“Let me say first, it has been a great honor and privilege for us to collaborate with so many talented artists,” says Joel. “Each time we have collaborated and they have brought their own uniqueness to the songs, it has challenged and pushed us in our own musicianship.”

“Collaboration, in my mind, is what makes music so special,” adds Luke. “You walk into a writer’s room, and you don’t have anything…and you come out with a song. It’s almost like, music is, you put it into a blender and out comes some type of smoothie. It takes different personalities to make something like that.”

Specifically, working with country artists has been rewarding because of some similarities between that kind of music and the duo’s own home genre. “In the pop world, it’s about the hook; it’s about the way it makes you feel,” Luke continues. But country is very similar to Christian music, I think, in that it’s about, ‘Can it inspire you? Can it actually make you wanna change, a little bit, as you go about your day?’ I think the two kinda intersect a little bit.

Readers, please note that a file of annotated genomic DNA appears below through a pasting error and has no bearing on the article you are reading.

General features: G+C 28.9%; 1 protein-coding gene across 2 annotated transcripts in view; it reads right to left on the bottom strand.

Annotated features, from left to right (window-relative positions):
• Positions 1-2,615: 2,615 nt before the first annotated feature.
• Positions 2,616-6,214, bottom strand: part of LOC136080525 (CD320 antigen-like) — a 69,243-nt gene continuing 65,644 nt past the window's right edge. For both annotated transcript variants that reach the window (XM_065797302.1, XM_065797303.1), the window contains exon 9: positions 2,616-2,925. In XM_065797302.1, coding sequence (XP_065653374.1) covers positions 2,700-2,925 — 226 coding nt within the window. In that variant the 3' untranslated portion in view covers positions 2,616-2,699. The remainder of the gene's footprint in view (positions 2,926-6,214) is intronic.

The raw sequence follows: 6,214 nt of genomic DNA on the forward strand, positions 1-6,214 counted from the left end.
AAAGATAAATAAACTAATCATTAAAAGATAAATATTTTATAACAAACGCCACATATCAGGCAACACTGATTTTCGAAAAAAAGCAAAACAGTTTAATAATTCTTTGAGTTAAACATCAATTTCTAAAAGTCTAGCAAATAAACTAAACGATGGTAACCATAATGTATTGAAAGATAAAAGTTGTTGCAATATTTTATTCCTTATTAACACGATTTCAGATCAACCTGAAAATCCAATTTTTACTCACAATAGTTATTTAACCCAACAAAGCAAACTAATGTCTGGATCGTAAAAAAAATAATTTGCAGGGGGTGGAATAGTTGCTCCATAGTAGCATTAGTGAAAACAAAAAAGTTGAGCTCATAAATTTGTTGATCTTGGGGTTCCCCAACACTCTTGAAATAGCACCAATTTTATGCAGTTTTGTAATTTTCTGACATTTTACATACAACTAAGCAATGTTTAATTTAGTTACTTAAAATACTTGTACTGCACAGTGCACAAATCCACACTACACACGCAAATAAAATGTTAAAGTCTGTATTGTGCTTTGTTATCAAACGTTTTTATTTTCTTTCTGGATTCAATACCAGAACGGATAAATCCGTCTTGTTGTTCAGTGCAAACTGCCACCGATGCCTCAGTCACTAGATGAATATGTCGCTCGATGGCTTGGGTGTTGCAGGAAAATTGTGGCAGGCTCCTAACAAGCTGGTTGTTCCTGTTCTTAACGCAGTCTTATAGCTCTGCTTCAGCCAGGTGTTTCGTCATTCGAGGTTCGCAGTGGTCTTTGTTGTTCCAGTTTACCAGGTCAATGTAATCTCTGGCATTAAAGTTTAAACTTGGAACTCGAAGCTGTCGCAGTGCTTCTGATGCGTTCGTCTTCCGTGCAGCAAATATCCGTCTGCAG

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“And the other thing is that the people in country music are some of the kindest people in the world,” he adds. Case in point: The duo’s team-up with Dolly Parton, one of the most universally adored artists in the genre — and music as a whole.

“Everyone loves Dolly, and we were always fans of the work she did both musically and philanthropically. Our connection with Dolly began when my wife and I watched Dumplin’,” Joel recalls.

Eventually, the idea of working together led to phone calls, and Parton listened to for KING & COUNTRY’s “God Only Knows” and decided she wanted to sing on it.